Cave Paintings Reveal an Ancient Understanding of Astronomy, Study Claims
The Greek astronomer Hipparchus, who lived around 120 BCE, usually gets credit for discovering the equinoxes and their relationship to the zodiac constellations. But in a controversial new study, researchers point to ancient cave paintings as proof that people who lived nearly 40,000 years ago already had this advanced knowledge of astronomy. If true, this theory would dramatically change the timeline of humanity’s understanding of the natural world.
First author Martin Sweatman, Ph.D., is confident that his paper can dramatically alter our understanding of the ancient world and modern-day academic principles. In the Athens Journal of History paper, he and co-author Alistair Coombs claim that depictions of animals in well-studied ancient cave paintings in France and Spain prove that Hipparchus was tens of thousands years late to the astronomy game.
“Basically, we have defined a new research area — the evolution of an ancient zodiac,” Sweatman tells Inverse. “It also has implications for the origin of writing, science, mathematics, and astronomy of course. It has implications for the origin and evolution of religion.”
Other scientists are not convinced.
David Pearce, Ph.D., the director of the Rock Art Research Institute at the University of the Witwatersrand, tells Inverse that these claims “look a bit dicey.” More bluntly, Paul Pettitt, Ph.D., a Durham University professor who specializes in Palaeolithic art, tells Inverse that the study is “embarrassingly bad.”
Employed as a reader in chemical engineering at the University of Edinburgh, Sweatman’s research nevertheless extends into archeology. In 2017, he co-authored a paper claiming that the Turkish archeological site Göbekli Tepe is a memorial to a mini Ice Age known as the Younger Dryas period. His interest in other sites with ancient animal symbols led to the new paper.
Sweatman and Coombs argue that their conclusions and methodology are practically foolproof:
Essentially, our statistical result is so strong that, unless a significant flaw in our methodology is found, it would be irrational to doubt our hypothesis. It follows that any proposition about these artworks that is inconsistent with our hypothesis can automatically be rejected — it is certainly wrong, since our hypothesis is almost certainly correct.”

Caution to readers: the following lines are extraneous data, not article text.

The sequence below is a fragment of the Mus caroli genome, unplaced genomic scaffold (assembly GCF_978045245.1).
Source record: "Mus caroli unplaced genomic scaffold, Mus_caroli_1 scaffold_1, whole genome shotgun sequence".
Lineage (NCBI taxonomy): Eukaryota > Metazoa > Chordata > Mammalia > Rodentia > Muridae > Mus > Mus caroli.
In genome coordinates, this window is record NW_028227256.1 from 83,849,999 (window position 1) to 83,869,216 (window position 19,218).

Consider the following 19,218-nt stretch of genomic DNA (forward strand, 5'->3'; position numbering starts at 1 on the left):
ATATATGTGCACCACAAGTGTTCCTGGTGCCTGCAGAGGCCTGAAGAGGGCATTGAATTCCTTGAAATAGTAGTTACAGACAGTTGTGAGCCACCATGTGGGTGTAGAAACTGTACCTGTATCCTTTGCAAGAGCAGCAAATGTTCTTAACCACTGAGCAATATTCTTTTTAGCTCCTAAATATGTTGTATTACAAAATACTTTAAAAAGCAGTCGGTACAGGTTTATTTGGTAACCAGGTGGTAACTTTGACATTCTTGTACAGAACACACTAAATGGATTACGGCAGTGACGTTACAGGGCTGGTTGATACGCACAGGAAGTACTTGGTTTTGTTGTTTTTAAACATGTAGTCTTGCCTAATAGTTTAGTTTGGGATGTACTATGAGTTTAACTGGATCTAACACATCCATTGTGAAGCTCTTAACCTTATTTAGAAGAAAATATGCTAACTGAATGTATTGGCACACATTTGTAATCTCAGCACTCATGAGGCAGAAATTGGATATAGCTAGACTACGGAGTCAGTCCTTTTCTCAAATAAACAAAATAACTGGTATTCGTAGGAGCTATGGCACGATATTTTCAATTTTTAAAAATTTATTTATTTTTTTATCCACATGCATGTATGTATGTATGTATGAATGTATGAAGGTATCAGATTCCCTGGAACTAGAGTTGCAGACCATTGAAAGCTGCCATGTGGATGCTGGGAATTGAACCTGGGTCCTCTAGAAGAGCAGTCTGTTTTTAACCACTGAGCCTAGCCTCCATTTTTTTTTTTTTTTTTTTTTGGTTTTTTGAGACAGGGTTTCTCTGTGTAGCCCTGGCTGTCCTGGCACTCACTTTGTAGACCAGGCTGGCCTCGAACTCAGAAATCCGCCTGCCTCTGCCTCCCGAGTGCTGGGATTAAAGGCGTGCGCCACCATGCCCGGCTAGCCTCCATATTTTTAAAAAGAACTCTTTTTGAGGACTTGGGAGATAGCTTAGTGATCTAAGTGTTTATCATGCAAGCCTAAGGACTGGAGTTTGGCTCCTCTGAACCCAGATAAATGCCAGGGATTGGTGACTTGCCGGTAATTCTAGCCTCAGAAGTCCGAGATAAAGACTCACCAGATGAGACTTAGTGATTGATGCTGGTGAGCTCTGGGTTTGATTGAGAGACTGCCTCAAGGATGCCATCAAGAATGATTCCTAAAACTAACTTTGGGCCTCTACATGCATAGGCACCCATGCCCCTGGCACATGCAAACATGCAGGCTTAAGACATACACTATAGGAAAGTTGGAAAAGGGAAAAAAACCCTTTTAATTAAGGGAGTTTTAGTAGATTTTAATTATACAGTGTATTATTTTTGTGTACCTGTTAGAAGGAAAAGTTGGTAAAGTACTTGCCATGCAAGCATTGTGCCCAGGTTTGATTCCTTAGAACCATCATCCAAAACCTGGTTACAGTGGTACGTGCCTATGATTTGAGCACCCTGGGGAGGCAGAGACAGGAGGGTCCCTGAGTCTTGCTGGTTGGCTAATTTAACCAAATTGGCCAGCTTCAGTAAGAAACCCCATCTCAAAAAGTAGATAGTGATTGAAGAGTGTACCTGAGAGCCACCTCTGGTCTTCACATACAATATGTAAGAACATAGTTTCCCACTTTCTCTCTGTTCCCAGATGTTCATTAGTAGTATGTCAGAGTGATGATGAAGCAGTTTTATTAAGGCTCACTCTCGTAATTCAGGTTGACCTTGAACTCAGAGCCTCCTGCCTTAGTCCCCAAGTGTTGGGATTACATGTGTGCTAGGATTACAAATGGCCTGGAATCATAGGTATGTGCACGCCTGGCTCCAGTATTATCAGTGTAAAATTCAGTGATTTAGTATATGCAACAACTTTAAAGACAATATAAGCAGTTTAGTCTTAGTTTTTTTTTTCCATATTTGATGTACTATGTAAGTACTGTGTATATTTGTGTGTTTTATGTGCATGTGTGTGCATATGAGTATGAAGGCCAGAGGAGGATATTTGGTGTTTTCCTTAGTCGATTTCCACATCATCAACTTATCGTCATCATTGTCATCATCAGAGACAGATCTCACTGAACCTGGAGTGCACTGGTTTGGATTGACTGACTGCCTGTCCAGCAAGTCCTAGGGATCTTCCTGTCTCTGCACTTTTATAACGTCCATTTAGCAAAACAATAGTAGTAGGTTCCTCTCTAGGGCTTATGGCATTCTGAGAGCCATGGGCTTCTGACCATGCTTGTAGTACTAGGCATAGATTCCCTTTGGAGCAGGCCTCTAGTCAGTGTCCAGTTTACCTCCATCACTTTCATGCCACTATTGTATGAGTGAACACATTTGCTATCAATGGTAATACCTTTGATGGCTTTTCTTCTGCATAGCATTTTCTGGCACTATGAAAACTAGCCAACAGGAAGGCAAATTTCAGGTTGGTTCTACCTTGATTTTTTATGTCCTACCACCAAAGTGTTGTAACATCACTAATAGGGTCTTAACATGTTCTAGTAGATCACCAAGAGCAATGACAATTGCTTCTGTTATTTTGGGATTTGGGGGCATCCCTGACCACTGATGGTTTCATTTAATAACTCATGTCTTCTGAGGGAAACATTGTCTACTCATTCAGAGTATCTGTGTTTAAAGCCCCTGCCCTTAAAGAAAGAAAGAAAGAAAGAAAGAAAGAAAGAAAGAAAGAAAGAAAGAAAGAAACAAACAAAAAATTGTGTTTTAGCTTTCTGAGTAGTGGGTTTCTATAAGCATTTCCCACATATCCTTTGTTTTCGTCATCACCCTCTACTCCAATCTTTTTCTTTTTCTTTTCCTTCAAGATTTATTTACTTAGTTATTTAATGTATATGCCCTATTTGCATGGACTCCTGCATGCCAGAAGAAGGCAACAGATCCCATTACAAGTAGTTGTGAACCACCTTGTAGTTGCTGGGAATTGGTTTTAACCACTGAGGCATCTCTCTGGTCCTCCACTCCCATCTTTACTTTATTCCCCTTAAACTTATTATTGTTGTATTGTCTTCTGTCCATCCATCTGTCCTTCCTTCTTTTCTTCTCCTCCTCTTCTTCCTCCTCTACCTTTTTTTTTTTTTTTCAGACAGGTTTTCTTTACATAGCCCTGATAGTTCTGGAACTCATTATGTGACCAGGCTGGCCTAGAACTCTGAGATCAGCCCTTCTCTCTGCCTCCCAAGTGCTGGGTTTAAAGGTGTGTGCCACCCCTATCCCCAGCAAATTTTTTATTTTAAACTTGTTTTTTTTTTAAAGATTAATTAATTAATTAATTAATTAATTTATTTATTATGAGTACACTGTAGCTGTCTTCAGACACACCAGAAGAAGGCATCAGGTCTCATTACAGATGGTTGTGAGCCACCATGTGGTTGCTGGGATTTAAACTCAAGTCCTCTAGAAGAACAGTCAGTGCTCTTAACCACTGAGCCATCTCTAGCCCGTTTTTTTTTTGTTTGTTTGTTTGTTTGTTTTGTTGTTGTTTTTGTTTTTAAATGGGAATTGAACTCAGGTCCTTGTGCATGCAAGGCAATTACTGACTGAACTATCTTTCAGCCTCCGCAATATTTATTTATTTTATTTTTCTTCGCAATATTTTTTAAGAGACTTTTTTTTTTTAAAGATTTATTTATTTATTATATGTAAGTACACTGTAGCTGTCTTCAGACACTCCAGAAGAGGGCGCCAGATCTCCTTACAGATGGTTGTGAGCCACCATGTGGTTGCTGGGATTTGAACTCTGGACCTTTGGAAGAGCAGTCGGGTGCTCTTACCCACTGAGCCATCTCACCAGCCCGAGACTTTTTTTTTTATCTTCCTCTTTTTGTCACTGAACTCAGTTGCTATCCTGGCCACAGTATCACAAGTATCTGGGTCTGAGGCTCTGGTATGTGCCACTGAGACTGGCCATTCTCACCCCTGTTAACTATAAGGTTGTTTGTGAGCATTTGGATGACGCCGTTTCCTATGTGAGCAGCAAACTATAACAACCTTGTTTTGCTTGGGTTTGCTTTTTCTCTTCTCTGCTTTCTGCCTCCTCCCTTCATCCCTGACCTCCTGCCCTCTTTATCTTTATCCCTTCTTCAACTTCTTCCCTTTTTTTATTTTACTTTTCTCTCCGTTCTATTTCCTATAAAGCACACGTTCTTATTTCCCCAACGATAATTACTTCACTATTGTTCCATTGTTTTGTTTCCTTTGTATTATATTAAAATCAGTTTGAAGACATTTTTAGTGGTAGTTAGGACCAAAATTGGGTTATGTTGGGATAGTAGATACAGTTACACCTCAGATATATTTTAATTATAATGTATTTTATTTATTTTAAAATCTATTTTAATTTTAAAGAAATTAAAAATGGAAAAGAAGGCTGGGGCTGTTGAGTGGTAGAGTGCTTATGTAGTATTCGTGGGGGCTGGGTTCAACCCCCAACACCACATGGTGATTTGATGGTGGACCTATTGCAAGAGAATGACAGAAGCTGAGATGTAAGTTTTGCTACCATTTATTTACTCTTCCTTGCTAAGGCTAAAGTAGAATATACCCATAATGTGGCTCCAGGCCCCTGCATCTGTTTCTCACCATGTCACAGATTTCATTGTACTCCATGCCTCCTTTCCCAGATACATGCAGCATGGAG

The accepted history of the equinoxes and zodiac holds that back in ancient Greece, Hipparchus discovered that equinoxes move along the plane of Earth’s orbit. This movement, which he called the “precession of the equinoxes” (and gives us the four seasons), leads the equator to pass through the center of the sun twice a year, which is when the Sun is directly above the equator.
The sun, completing one circuit each year, appears to move through the constellations of the zodiac, animal-shaped constellations such as Aries the ram and Leo the lion typically credited to the astronomers of ancient Mesopotamia.
Sweatman and Coombs argue that cave-dwelling humans who made art in the Chauvet cave of northern Spain, the Lascaux site in France, and Neolithic sites like Göbekli Tepe, had figured out the equinox and constellations long before Hipparchus and the Babylonians.
“Our work essentially proves the animal symbols used in Paleolithic cave art represent star constellations,” Sweatman says. “We know this, because when we compare the dates of this art, determined by the radiocarbon method, with our predictions based on our zodiacal method, we find an extraordinary level of agreement for all European Paleolithic art.”
They claim that the cave art in Chauvet, Lascaux, and Göbekli Tepe doesn’t just depict any animals — they depict animal-shaped constellations, the same ones Hipparchus spotted in 120 BC. The Lascaux shaft scene, for example, shows four figures of animals and three geometric shapes and dates to about 15,200 BCE. In the paper, Sweatman argues this scene actually shows four animal-shaped constellations corresponding to the solstices and equinoxes — and may also commemorate a comet strike.
In Sweatman’s “zodiacal method,” he and Coombs compared the radiocarbon-derived date of ancient art to the position of the constellations in the sky at the time the cave art was created. To do so, they used a software program called Stellarium, which calculates the positions of stars in earlier epochs. They also applied this method to the Lion-Man of Holenstein-Stadel Cave, a fantastical half-beast half-man that’s considered the world’s oldest sculpture.
“Its radiocarbon date is 37,800 BC with an uncertainty of 680 years at the 95 percent confidence level,” Sweatman says of the Lion-Man. “Our zodiacal method predicts its age is between 38,150 and 39,150 BC, corresponding to Caner [the lion symbol] on the winter solstice. These date ranges overlap, so the Lion-Man is consistent with our theory.”
In turn, their theory goes, the overlap of these dates and the creation of the animal cave art means that ancient humans used zodiac constellations to record dates and understand the passing of time. Sweatman figures that people could have defined dates within an accuracy window of 250 years. If so, that would be an unprecedented level of human sophistication for such an early stage of our evolution.
Regardless of how convinced the researchers are of their claim, one thing is clear: Far more compelling evidence will be necessary before this bold new theory is accepted by the mainstream.